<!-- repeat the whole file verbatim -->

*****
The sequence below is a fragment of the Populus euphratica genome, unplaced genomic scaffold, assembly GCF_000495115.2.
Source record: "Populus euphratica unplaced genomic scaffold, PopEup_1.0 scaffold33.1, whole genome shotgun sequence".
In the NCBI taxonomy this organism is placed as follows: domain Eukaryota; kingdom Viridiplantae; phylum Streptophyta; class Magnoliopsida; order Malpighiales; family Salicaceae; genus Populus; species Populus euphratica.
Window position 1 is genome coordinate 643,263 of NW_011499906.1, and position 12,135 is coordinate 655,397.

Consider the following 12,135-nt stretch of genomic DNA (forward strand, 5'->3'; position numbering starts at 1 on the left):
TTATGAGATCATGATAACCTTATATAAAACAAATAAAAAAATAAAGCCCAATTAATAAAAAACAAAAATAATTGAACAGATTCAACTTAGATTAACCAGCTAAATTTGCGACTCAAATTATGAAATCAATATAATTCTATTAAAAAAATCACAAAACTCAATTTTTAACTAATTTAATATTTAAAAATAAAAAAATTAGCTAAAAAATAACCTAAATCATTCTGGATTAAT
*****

The sequence below is a fragment of the Populus euphratica genome, unplaced genomic scaffold, assembly GCF_000495115.2.
Source record: "Populus euphratica unplaced genomic scaffold, PopEup_1.0 scaffold33.1, whole genome shotgun sequence".
In the NCBI taxonomy this organism is placed as follows: domain Eukaryota; kingdom Viridiplantae; phylum Streptophyta; class Magnoliopsida; order Malpighiales; family Salicaceae; genus Populus; species Populus euphratica.
Window position 1 is genome coordinate 643,263 of NW_011499906.1, and position 12,135 is coordinate 655,397.

Consider the following 12,135-nt stretch of genomic DNA (forward strand, 5'->3'; position numbering starts at 1 on the left):
TTATGAGATCATGATAACCTTATATAAAACAAATAAAAAAATAAAGCCCAATTAATAAAAAACAAAAATAATTGAACAGATTCAACTTAGATTAACCAGCTAAATTTGCGACTCAAATTATGAAATCAATATAATTCTATTAAAAAAATCACAAAACTCAATTTTTAACTAATTTAATATTTAAAAATAAAAAAATTAGCTAAAAAATAACCTAAATCATTCTGGATTAAT